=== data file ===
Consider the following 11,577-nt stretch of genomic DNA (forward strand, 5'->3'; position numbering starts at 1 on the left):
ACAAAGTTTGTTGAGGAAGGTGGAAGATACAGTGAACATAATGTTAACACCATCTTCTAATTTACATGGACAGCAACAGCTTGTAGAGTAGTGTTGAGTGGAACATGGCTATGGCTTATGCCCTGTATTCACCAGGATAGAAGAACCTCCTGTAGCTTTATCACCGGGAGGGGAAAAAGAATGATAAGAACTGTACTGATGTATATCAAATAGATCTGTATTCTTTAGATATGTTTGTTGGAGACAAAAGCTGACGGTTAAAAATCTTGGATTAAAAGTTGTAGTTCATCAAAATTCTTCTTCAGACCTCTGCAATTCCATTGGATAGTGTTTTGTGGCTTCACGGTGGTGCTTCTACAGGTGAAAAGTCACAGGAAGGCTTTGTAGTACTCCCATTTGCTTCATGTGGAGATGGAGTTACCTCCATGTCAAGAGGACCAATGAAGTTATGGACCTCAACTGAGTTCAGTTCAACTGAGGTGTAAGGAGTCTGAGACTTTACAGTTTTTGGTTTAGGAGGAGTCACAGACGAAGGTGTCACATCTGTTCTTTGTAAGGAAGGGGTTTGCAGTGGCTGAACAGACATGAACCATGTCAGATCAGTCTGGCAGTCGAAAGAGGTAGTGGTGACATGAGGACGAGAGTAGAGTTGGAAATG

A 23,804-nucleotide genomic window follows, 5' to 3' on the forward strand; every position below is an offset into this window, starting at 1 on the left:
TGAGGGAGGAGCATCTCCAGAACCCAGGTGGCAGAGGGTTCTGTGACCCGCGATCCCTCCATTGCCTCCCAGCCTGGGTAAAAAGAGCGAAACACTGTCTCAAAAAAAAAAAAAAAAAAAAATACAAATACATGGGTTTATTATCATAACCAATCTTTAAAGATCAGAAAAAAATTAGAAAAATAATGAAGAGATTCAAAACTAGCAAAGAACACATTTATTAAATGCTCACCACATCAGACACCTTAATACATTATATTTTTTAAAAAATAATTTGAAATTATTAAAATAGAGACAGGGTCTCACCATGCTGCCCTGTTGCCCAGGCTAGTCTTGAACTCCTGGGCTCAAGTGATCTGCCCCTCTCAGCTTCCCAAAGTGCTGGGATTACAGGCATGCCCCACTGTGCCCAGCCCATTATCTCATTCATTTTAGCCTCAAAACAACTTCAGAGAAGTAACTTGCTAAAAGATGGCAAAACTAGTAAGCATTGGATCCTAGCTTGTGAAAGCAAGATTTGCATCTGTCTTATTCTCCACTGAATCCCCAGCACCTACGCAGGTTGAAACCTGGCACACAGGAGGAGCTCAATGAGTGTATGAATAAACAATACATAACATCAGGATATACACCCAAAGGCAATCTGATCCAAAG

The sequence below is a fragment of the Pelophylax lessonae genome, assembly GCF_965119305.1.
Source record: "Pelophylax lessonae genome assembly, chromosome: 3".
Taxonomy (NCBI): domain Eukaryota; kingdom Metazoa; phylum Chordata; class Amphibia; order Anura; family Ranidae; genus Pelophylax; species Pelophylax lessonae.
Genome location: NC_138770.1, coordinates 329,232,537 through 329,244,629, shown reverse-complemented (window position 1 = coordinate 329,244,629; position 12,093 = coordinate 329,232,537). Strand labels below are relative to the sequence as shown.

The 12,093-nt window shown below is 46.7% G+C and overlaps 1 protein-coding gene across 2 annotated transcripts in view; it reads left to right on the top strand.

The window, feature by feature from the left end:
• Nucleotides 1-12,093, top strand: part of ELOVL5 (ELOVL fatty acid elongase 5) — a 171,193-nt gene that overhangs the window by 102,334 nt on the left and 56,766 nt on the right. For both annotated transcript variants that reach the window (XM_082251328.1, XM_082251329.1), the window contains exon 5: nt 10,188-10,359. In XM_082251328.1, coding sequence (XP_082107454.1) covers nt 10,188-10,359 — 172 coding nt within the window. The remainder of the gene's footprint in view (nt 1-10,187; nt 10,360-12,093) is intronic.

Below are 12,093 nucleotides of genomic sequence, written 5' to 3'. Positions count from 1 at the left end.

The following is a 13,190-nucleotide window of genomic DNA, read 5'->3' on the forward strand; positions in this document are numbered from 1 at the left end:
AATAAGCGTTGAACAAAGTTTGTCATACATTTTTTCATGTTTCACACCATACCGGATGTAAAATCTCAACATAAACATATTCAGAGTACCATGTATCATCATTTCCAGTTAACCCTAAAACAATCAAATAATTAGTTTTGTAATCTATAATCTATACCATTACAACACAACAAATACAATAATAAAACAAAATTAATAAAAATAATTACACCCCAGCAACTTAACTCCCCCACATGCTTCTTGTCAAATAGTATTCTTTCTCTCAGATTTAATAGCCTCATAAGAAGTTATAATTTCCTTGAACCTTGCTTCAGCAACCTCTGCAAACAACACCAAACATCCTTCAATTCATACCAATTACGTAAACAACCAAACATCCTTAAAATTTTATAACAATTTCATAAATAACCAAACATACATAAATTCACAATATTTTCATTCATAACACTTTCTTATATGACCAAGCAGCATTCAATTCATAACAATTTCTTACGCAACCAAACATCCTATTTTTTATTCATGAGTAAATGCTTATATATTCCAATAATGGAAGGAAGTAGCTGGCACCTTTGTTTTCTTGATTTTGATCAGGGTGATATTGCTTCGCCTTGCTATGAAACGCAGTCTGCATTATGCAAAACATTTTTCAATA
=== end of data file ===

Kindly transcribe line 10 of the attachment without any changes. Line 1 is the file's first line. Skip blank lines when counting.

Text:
The window, feature by feature from the left end: